Dominic Browne 14 July 2017

'Parking pain' costs UK economy £30bn a year

'Parking pain' costs UK economy £30bn a year

UK drivers spend on average 44 hours a year looking for parking, costing them £733 each in time, fuel and emissions and totalling £23.3bn across the country, leading traffic analysts have estimated.

A major new study from INRIX combines data from its parking database of 100,000 locations across 8,700 cities in more than 100 countries, with results from a recent survey of nearly 18,000 drivers in the US, UK and Germany, including 7,035 in 10 UK cities.

It found that overpaying for parking - the extra time drivers typically add to a parking session to avoid a penalty charge - costs British motorists up to an estimated £6.7bn a year or £209 per driver, while UK drivers also pay £1.2bn a year in parking fines.

The survey asked how many parking tickets motorists received annually. The average across the UK is 0.7, which amounts to £39 per driver per year in fines or £1.2bn for all drivers.

The report states: ‘Drivers in Germany get highest number of parking fines a year on average (0.84 per person), followed by the U.K. (0.66) and the U.S. (0.20). Interestingly, German drivers paid the least in fines (€380 million), compared to drivers in the U.K. (£1.2 billion) and the U.S. ($2.6bn).’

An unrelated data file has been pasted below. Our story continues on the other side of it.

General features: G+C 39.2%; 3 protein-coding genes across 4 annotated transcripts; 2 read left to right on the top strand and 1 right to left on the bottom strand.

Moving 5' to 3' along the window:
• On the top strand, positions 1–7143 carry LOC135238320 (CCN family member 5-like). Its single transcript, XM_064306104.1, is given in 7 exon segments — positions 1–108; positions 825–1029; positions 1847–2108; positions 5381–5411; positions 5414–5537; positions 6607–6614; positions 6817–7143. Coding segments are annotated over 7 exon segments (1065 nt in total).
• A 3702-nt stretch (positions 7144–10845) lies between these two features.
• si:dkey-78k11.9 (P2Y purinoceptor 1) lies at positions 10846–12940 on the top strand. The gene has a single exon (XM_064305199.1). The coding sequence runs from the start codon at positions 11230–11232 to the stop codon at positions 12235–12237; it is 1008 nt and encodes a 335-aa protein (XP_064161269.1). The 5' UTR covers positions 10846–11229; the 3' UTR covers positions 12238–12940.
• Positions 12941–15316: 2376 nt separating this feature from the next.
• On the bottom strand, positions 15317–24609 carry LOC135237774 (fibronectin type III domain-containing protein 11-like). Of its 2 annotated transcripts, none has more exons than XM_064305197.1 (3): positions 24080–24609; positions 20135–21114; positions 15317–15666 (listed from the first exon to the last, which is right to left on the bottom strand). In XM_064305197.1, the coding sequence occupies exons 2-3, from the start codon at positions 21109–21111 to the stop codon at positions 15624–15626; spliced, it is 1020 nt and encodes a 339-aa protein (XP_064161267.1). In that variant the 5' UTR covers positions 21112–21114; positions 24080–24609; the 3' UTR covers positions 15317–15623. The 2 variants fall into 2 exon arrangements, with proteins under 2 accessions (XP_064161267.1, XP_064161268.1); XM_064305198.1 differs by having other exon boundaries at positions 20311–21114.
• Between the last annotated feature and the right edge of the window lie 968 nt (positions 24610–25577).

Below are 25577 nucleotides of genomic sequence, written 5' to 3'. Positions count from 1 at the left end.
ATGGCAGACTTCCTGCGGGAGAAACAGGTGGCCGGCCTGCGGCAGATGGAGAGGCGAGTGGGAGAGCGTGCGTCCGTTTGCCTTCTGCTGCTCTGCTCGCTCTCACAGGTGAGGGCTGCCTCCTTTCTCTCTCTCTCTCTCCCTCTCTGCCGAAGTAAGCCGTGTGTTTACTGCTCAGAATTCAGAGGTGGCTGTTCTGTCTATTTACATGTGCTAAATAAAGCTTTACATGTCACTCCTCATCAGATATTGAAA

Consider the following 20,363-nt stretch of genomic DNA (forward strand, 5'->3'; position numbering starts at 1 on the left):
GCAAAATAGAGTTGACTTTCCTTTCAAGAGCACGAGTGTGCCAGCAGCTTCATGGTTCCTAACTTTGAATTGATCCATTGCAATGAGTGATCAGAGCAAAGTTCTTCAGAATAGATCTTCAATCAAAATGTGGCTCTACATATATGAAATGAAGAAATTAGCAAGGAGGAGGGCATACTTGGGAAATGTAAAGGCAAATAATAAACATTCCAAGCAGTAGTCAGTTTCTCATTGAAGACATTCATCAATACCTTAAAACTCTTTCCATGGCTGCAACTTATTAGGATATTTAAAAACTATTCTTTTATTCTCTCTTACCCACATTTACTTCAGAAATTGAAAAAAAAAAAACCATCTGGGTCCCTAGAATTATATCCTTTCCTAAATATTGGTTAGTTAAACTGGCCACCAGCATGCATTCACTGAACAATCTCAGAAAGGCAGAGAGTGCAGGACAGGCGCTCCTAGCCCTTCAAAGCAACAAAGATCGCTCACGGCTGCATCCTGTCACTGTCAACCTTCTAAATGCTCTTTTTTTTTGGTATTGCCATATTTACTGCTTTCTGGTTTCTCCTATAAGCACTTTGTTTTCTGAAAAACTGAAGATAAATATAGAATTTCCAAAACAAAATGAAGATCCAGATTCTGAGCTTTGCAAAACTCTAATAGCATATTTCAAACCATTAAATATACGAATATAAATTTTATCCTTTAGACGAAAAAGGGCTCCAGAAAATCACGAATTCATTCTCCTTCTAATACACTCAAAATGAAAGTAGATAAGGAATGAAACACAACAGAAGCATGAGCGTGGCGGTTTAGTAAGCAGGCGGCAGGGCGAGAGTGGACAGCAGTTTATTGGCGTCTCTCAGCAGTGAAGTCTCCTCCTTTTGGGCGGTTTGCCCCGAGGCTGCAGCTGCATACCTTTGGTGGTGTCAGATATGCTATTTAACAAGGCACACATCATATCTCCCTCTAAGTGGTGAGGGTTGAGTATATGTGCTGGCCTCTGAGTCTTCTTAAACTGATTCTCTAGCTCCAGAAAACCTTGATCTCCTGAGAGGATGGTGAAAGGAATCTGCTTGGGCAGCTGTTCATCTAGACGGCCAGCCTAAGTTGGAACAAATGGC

'If we add up all the costs in this research, so the time spent searching for a space, the amount drivers overpay for parking and the amount spent in fines, the “total” cost of parking pain in the UK is more than £30bn a year,’ said Dr Graham Cookson, chief economist, INRIX.

‘This cost is not only borne by drivers but also by local economies as people avoid shops due to parking issues. While 71% of drivers said there isn’t enough parking available, occupancy for spaces can be as low as 50%. We have an information problem more than a parking problem. A problem that technology can help fix.’

The research also found that 40% of motorists avoid driving to shops due to problems finding parking.

For more stories like this, please visit our sister publication Transport Network.

 
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